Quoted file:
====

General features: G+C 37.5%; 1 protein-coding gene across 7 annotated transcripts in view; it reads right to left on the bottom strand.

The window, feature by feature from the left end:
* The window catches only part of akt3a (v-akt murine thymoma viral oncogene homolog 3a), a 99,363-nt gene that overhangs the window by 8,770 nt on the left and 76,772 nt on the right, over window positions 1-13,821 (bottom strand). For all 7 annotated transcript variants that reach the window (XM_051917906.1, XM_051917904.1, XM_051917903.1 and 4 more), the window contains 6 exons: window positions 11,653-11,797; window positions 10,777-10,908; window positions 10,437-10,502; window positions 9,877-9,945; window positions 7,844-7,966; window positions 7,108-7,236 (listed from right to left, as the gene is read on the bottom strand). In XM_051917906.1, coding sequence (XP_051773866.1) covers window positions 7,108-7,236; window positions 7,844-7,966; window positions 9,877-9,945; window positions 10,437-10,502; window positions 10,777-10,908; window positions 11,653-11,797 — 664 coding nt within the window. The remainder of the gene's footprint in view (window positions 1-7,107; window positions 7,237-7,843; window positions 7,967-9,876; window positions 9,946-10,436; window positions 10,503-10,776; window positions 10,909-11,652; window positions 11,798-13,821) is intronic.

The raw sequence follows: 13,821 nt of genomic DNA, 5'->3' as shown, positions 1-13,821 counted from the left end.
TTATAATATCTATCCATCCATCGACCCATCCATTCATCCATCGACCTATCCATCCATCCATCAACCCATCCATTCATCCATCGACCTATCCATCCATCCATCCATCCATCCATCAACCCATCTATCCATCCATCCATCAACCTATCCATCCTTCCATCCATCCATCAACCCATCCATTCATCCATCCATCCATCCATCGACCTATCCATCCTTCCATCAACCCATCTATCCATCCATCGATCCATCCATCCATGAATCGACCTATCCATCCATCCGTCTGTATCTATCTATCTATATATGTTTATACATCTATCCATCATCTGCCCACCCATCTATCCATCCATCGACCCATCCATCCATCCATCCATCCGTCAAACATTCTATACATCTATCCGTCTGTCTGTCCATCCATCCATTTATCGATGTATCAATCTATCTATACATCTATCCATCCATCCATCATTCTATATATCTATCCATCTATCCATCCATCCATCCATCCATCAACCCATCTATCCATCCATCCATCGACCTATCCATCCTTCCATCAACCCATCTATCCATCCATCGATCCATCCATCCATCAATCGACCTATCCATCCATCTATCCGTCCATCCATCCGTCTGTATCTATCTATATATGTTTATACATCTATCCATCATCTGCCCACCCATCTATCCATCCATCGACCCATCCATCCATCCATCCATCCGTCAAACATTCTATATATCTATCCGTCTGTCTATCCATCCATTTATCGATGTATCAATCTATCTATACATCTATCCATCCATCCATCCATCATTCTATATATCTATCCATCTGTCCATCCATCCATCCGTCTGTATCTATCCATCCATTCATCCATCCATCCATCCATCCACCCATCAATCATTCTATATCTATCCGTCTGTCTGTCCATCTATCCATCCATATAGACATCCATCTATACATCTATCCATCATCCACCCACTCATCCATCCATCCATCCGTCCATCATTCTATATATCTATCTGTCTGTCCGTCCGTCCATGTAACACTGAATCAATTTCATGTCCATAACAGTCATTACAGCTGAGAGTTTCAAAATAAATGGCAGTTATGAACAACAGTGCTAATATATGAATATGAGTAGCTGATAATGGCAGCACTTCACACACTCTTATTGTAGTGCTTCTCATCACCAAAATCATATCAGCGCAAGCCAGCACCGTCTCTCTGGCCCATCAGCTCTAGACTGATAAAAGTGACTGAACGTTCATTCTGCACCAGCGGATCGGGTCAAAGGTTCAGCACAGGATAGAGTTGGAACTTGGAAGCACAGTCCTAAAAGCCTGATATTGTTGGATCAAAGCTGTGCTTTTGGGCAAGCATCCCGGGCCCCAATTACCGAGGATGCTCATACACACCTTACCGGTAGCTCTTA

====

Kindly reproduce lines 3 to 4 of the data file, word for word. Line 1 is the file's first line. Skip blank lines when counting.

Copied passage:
* The window catches only part of akt3a (v-akt murine thymoma viral oncogene homolog 3a), a 99,363-nt gene that overhangs the window by 8,770 nt on the left and 76,772 nt on the right, over window positions 1-13,821 (bottom strand). For all 7 annotated transcript variants that reach the window (XM_051917906.1, XM_051917904.1, XM_051917903.1 and 4 more), the window contains 6 exons: window positions 11,653-11,797; window positions 10,777-10,908; window positions 10,437-10,502; window positions 9,877-9,945; window positions 7,844-7,966; window positions 7,108-7,236 (listed from right to left, as the gene is read on the bottom strand). In XM_051917906.1, coding sequence (XP_051773866.1) covers window positions 7,108-7,236; window positions 7,844-7,966; window positions 9,877-9,945; window positions 10,437-10,502; window positions 10,777-10,908; window positions 11,653-11,797 — 664 coding nt within the window. The remainder of the gene's footprint in view (window positions 1-7,107; window positions 7,237-7,843; window positions 7,967-9,876; window positions 9,946-10,436; window positions 10,503-10,776; window positions 10,909-11,652; window positions 11,798-13,821) is intronic.

The raw sequence follows: 13,821 nt of genomic DNA, 5'->3' as shown, positions 1-13,821 counted from the left end.